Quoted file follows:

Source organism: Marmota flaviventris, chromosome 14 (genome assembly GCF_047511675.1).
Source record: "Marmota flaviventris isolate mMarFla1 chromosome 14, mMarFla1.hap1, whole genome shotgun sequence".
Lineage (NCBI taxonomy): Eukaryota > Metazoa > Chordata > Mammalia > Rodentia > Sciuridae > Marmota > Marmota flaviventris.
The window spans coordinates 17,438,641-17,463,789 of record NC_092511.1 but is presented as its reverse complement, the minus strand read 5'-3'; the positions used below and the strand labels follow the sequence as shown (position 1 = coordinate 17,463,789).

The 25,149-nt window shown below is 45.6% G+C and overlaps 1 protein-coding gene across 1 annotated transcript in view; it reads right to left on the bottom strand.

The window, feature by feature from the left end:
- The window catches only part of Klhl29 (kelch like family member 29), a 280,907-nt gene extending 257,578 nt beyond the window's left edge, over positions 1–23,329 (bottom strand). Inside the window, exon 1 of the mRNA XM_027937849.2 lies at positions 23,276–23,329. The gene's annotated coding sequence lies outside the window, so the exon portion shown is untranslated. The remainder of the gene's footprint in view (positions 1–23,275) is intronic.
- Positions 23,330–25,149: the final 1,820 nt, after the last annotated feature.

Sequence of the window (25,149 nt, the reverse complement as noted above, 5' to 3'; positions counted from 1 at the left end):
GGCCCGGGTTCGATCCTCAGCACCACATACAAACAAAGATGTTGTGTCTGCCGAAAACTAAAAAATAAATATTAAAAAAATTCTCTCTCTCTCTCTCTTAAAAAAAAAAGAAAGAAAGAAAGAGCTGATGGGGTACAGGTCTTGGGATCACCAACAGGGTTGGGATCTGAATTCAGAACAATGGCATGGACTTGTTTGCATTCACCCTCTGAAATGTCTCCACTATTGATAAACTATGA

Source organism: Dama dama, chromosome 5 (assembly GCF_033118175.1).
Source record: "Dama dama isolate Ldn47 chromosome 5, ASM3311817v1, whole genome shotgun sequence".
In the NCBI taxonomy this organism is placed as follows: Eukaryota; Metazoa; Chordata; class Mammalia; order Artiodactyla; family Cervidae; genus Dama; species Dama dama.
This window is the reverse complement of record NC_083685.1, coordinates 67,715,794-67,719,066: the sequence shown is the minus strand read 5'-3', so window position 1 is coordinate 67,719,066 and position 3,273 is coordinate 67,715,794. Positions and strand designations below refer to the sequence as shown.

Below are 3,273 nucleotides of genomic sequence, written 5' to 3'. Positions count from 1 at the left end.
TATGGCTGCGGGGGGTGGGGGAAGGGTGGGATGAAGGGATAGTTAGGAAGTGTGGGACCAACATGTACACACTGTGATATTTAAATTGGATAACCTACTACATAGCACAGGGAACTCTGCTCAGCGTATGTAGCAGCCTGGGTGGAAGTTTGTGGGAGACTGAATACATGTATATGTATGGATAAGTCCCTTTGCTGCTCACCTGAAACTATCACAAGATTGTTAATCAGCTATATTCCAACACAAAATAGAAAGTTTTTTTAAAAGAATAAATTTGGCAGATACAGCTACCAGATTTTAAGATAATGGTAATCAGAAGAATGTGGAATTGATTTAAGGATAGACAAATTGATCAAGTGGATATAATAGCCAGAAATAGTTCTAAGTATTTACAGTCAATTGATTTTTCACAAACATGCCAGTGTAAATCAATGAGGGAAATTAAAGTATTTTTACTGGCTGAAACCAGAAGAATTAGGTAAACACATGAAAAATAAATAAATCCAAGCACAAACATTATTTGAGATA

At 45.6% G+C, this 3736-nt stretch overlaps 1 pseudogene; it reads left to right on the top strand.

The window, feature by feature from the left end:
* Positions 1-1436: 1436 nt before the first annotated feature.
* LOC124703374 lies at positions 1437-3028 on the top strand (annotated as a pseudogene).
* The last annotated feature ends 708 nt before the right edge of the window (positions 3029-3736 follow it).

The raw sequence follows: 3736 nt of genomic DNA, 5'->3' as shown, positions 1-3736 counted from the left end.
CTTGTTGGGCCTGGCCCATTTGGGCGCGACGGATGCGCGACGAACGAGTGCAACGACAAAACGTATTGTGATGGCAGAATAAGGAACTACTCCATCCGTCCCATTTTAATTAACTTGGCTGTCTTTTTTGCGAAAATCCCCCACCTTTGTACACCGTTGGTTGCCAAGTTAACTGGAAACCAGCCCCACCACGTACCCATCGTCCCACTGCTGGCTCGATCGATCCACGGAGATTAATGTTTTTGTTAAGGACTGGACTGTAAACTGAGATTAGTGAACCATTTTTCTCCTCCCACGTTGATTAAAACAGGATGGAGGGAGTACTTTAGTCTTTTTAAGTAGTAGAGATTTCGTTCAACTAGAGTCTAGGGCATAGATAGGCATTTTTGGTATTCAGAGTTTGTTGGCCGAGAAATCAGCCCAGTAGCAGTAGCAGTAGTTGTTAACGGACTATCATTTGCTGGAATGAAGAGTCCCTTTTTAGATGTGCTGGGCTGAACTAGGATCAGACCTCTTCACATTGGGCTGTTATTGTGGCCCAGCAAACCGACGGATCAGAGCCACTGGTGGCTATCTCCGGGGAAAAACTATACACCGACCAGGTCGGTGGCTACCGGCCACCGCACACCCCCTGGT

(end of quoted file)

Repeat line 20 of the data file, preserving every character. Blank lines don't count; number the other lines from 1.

* LOC124703374 lies at positions 1437-3028 on the top strand (annotated as a pseudogene).